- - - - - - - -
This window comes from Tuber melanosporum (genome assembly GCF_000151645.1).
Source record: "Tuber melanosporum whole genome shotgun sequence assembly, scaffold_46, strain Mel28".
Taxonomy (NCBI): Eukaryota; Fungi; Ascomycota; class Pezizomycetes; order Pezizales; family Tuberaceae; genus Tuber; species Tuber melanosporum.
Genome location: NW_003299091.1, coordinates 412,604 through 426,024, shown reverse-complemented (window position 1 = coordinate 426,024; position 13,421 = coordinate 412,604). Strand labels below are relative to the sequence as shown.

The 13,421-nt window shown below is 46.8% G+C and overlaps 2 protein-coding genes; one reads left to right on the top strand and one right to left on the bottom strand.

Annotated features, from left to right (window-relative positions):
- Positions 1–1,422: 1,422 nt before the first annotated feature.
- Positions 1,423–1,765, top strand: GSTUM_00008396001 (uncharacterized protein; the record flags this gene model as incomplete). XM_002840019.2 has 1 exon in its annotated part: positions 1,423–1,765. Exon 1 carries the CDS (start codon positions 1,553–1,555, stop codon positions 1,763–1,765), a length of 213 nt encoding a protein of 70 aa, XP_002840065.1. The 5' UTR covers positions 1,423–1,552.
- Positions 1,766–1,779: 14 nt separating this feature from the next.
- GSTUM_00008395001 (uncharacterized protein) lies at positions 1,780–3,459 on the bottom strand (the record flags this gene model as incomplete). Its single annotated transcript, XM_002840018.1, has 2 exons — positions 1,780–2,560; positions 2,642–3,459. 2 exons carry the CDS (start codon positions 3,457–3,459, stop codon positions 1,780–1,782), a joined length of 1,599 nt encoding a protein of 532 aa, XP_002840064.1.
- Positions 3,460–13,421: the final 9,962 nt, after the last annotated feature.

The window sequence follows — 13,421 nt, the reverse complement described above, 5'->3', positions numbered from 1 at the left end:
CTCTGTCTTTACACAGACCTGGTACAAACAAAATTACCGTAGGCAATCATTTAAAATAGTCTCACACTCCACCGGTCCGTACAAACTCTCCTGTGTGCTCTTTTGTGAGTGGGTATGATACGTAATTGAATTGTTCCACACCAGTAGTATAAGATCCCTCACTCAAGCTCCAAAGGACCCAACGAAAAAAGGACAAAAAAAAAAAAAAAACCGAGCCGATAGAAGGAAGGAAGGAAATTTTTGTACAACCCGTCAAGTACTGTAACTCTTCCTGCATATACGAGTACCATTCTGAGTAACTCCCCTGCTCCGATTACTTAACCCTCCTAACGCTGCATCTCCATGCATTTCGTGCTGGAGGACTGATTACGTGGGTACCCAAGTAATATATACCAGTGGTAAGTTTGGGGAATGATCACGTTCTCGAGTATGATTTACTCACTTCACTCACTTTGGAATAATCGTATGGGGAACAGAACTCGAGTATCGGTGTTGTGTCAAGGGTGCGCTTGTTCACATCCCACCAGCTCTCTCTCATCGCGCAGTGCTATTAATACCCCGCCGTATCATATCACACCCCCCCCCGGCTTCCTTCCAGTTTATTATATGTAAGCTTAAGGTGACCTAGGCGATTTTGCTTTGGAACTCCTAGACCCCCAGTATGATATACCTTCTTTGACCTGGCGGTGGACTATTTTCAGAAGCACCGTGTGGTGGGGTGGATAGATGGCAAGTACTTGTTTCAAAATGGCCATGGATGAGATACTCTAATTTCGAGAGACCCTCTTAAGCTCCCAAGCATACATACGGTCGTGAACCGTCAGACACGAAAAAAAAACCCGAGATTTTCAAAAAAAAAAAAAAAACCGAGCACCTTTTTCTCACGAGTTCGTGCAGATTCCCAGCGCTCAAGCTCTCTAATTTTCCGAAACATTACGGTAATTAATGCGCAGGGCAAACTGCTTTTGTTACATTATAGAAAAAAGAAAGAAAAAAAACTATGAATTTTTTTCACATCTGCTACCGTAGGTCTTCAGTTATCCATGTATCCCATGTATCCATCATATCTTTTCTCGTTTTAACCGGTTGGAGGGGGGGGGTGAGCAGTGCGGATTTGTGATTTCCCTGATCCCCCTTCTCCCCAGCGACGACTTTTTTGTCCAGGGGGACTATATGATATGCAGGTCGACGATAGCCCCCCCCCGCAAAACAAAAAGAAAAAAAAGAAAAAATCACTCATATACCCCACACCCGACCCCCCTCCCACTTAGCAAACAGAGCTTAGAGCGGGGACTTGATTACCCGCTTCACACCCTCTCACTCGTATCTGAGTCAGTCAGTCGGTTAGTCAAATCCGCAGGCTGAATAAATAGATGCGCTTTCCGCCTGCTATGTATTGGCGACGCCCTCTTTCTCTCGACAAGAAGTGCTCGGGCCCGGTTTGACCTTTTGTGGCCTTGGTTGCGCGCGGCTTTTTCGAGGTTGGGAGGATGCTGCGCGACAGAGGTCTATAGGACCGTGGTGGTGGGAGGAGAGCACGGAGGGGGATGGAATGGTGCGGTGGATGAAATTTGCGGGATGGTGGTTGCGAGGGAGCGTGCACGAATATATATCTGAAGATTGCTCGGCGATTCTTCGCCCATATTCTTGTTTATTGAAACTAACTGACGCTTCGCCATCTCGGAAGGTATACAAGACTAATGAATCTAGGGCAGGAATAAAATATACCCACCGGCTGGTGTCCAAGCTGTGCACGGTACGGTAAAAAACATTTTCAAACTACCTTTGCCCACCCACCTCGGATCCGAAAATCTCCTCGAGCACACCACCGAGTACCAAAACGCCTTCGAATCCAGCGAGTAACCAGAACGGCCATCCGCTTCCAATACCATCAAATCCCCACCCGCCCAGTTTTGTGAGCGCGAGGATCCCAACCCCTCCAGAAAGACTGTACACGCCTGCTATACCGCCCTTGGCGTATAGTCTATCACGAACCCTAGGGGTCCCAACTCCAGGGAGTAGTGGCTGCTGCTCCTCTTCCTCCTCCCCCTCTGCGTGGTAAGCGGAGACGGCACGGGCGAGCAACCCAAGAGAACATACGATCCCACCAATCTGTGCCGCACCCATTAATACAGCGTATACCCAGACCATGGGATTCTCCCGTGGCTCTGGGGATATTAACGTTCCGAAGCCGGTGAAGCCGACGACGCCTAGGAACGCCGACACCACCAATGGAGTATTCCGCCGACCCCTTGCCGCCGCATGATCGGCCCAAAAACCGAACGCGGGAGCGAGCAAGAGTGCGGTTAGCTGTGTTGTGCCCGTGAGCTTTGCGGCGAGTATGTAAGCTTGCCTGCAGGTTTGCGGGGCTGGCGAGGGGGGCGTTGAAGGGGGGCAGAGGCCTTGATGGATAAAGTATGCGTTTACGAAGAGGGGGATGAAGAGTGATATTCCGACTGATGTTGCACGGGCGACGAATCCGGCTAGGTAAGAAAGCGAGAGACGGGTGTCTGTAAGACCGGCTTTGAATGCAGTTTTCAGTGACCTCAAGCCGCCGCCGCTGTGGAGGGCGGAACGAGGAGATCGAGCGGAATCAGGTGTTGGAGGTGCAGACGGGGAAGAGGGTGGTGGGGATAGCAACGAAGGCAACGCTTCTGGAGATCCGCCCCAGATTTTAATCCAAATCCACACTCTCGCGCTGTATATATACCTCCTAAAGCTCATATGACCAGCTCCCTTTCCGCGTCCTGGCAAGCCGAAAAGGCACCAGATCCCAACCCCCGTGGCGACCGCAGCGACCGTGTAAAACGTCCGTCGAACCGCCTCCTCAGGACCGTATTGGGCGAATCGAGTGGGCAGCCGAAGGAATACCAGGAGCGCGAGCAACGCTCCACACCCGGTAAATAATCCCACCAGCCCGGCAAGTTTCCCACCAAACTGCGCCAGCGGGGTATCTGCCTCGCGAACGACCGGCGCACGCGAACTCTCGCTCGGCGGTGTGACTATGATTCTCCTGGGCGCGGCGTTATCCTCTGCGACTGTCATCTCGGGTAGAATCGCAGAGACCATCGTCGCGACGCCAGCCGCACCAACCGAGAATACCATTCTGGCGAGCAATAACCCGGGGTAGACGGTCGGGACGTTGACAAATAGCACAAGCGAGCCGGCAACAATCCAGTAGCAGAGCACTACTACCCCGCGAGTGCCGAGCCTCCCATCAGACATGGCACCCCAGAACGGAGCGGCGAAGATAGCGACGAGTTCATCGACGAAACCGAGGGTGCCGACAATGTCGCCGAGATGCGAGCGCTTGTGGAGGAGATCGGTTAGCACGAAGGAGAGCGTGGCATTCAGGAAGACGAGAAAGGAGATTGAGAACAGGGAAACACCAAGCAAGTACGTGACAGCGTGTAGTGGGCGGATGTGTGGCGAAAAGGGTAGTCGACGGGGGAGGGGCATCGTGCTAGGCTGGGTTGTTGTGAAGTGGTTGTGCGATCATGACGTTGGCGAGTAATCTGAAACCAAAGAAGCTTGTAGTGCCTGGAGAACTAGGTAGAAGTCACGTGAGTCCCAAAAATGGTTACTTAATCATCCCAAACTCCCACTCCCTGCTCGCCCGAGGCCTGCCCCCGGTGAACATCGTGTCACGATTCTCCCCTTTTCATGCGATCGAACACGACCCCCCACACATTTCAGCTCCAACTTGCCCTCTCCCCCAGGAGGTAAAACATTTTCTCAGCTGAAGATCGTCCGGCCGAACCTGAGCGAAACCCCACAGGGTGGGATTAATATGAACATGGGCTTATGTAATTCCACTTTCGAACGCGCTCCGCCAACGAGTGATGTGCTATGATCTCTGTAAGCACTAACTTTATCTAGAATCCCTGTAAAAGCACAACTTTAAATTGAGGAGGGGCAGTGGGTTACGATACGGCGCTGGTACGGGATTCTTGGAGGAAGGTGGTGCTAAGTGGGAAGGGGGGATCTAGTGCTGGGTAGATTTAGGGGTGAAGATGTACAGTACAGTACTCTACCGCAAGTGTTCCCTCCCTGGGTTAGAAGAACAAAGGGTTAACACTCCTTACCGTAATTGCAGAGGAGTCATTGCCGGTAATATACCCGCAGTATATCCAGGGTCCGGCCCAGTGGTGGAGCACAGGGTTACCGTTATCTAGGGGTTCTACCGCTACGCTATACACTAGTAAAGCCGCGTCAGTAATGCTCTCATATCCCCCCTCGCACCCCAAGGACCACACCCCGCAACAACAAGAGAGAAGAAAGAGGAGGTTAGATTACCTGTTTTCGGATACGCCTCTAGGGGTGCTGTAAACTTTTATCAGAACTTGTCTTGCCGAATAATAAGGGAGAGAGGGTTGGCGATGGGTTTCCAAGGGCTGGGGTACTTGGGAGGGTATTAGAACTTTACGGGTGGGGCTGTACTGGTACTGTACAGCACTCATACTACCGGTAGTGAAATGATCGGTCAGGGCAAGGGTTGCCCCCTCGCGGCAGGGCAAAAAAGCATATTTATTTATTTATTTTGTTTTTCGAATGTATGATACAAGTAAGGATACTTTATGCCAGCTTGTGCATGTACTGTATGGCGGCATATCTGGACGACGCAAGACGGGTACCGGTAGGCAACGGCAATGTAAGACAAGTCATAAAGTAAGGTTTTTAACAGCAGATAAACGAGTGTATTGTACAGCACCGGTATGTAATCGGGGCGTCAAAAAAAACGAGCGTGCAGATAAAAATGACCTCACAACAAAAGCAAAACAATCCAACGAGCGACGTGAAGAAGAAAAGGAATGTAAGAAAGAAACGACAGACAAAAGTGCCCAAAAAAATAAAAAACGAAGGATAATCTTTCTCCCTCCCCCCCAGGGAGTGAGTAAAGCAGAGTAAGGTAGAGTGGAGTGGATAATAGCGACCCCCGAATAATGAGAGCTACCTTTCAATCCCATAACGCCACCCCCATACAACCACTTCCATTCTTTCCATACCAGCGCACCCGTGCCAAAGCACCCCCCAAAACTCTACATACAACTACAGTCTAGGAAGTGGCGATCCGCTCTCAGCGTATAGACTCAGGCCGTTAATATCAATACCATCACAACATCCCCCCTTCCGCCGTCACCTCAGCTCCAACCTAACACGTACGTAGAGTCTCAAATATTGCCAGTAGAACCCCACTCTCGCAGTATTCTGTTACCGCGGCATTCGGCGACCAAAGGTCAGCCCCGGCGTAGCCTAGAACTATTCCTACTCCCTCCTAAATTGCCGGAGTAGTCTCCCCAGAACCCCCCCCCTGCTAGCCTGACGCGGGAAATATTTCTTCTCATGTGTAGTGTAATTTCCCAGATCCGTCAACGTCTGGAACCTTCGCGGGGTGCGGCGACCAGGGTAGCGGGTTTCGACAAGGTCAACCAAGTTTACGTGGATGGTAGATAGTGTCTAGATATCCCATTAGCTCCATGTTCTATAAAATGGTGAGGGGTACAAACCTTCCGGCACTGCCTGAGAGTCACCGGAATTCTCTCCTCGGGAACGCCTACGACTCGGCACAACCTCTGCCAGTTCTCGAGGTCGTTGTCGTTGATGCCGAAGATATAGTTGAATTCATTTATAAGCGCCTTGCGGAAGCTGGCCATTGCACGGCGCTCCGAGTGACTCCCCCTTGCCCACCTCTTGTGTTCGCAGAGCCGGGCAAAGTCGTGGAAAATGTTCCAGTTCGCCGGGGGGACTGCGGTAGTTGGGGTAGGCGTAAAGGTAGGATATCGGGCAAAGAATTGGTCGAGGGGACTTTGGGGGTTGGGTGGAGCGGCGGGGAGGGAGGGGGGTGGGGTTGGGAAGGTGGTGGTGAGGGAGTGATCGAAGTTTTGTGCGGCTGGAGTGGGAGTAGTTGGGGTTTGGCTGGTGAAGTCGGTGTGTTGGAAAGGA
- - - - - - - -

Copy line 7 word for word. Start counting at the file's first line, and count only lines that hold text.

- Positions 1–1,422: 1,422 nt before the first annotated feature.